An inquiry lesson allowing students to explore the movement of water molecules and the attraction they have to each other. The lesson is broken down using the 5 E instructional model and includes video clips and a student activity sheet. This website addresses the movement and arrangement of atoms in a liquid. Students will see how water molecules are attracted, which will lead to later discusions of chemical bonding. Students discuss the meaning of “chemistry” and “matter”. Students investigate a drop of water hanging from a dropper and drops of water beading up on wax paper. They also look at a molecular animation that models the motion of water molecules. Students are introduced to the idea that matter is made up of extremely tiny particles that are attracted to one another.
Alignment of this item to academic standards is based on recommendations from content creators, resource curators, and visitors to this website. It is the responsibility of each educator to verify that the materials are appropriate for your content area, aligned to current academic standards, and will be beneficial to your specific students.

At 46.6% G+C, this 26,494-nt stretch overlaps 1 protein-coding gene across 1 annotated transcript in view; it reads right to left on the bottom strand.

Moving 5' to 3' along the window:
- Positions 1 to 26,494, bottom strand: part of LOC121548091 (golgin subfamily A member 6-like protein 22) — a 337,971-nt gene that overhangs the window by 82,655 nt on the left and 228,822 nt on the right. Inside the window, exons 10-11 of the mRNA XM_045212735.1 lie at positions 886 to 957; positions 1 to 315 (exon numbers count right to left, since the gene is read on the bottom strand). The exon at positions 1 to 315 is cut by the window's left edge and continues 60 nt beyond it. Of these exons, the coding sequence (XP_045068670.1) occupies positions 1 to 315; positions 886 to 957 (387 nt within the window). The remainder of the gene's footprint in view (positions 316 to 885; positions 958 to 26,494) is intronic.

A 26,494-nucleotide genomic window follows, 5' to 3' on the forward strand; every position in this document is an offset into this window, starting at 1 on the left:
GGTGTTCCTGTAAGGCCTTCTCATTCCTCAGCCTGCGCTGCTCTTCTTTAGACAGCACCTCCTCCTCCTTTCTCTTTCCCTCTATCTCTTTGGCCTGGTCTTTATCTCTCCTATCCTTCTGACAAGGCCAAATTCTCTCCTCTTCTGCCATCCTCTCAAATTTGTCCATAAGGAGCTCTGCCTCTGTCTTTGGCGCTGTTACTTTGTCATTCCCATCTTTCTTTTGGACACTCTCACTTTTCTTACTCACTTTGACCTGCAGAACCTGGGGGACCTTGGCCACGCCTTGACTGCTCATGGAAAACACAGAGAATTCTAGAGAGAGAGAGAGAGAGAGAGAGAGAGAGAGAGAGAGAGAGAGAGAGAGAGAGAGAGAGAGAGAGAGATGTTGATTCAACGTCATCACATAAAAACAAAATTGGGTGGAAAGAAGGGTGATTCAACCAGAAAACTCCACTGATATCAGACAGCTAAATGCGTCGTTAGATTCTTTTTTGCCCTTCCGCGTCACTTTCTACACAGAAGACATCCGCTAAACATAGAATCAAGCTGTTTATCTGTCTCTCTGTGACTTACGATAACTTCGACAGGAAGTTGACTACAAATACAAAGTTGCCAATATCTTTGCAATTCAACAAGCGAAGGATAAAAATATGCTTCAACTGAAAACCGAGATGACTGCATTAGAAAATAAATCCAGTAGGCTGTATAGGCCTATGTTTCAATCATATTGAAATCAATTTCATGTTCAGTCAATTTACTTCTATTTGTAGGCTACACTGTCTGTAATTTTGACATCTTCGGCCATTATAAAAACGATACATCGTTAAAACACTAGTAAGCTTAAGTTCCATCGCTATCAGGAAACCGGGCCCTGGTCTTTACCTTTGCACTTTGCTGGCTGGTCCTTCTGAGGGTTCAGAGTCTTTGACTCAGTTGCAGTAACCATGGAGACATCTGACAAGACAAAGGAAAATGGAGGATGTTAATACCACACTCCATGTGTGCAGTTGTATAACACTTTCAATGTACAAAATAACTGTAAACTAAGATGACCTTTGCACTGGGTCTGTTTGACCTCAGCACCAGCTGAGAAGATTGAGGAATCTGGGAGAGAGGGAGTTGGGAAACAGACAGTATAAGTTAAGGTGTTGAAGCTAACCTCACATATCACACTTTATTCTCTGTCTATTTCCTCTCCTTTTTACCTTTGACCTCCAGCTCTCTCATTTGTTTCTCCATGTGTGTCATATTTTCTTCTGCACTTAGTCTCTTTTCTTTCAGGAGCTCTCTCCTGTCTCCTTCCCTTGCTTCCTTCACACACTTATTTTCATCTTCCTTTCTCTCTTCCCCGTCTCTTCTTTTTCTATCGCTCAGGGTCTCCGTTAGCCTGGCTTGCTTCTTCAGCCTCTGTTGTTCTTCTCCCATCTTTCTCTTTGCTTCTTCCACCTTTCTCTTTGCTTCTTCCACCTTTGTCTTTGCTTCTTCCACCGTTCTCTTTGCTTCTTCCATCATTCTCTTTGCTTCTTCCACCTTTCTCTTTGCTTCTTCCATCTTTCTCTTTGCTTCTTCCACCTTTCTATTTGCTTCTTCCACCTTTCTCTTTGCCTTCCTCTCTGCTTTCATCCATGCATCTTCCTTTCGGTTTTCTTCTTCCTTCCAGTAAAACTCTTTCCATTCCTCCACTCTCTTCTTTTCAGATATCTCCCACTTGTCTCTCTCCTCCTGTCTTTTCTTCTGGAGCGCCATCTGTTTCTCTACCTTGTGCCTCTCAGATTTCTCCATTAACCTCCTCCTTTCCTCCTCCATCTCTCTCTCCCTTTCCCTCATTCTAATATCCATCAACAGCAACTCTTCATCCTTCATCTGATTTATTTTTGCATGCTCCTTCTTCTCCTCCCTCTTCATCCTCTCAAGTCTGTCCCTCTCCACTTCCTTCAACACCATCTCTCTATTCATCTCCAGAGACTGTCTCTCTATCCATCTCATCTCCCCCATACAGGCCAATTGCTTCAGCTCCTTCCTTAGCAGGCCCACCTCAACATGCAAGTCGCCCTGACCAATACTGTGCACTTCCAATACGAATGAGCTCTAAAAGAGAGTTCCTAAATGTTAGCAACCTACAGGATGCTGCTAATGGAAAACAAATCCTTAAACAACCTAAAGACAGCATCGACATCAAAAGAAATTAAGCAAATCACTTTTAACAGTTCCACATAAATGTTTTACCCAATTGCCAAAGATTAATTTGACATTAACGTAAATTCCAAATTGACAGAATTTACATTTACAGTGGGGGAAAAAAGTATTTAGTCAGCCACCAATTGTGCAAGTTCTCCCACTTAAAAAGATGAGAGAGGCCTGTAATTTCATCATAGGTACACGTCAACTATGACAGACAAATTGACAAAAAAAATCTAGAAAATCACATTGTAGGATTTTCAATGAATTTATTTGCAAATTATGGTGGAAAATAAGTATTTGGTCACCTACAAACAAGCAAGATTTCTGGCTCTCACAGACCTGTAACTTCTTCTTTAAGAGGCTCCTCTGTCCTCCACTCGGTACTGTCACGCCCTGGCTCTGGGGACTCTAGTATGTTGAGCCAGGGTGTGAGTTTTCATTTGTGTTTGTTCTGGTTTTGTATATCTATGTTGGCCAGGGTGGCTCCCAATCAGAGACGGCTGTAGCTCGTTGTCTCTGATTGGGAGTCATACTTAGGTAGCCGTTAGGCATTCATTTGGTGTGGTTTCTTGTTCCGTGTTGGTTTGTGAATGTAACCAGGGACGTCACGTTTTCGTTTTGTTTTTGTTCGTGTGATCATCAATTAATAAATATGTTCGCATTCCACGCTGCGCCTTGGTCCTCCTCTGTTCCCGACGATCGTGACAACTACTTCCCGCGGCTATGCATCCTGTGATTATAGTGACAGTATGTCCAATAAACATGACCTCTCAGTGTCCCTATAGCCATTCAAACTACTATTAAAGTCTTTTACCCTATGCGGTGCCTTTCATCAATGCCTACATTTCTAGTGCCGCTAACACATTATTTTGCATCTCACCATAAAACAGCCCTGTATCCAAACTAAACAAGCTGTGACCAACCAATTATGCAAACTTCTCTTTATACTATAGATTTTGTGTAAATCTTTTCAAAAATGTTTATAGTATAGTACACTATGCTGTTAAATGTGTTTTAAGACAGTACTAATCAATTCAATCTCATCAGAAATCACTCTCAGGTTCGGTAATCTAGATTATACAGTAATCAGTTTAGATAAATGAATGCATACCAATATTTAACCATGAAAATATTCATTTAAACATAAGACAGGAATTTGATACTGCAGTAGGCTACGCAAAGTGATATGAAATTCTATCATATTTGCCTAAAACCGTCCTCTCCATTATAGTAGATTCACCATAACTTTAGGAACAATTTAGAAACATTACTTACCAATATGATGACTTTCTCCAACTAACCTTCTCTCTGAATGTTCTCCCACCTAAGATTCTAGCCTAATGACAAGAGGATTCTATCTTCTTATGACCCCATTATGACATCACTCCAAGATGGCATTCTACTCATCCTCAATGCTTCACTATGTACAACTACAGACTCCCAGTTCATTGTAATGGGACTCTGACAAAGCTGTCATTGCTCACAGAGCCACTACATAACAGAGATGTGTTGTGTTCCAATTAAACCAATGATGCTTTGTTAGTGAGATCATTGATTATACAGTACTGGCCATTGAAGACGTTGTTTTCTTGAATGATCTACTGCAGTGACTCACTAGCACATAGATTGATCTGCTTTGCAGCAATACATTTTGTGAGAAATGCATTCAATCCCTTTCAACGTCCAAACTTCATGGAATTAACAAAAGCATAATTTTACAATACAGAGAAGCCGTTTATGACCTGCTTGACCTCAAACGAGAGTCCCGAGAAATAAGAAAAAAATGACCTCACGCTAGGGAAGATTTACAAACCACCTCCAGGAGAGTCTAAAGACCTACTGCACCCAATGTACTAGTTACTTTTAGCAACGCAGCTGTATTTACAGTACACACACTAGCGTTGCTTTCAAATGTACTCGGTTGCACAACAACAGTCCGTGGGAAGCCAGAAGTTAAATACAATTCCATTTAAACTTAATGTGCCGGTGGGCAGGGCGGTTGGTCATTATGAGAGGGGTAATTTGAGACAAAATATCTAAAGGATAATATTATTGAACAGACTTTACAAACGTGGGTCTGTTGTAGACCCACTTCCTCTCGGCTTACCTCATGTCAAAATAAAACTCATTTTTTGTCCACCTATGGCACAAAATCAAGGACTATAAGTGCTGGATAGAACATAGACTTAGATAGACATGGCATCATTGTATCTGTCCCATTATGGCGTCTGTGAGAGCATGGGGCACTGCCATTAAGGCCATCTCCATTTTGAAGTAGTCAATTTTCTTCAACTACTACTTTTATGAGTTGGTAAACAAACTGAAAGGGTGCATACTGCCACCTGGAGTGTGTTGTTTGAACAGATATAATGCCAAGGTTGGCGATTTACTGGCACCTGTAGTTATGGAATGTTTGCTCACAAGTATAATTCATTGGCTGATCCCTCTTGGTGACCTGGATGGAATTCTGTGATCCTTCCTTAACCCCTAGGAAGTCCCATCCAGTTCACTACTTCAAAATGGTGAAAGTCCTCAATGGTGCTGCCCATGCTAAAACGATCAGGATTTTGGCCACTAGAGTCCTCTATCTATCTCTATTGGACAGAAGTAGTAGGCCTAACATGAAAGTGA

Students will describe their observations about water on the molecular level using the idea that water is composed of tiny molecules that are attracted to one another.
- Show a video so that students can see an example that water molecules are attracted to one another.
- If you have time, give students the opportunity to play games with drops of water.
Materials for Each Group:
- Water in small cup
- 2 popsicle sticks
- Wax paper
- 2 large index cards (5 × 8”)
Materials for the Demonstration:
- Tall clear plastic cup
- Water (room temperature)
- White sheet of paper
- Food coloring (red, blue, or green)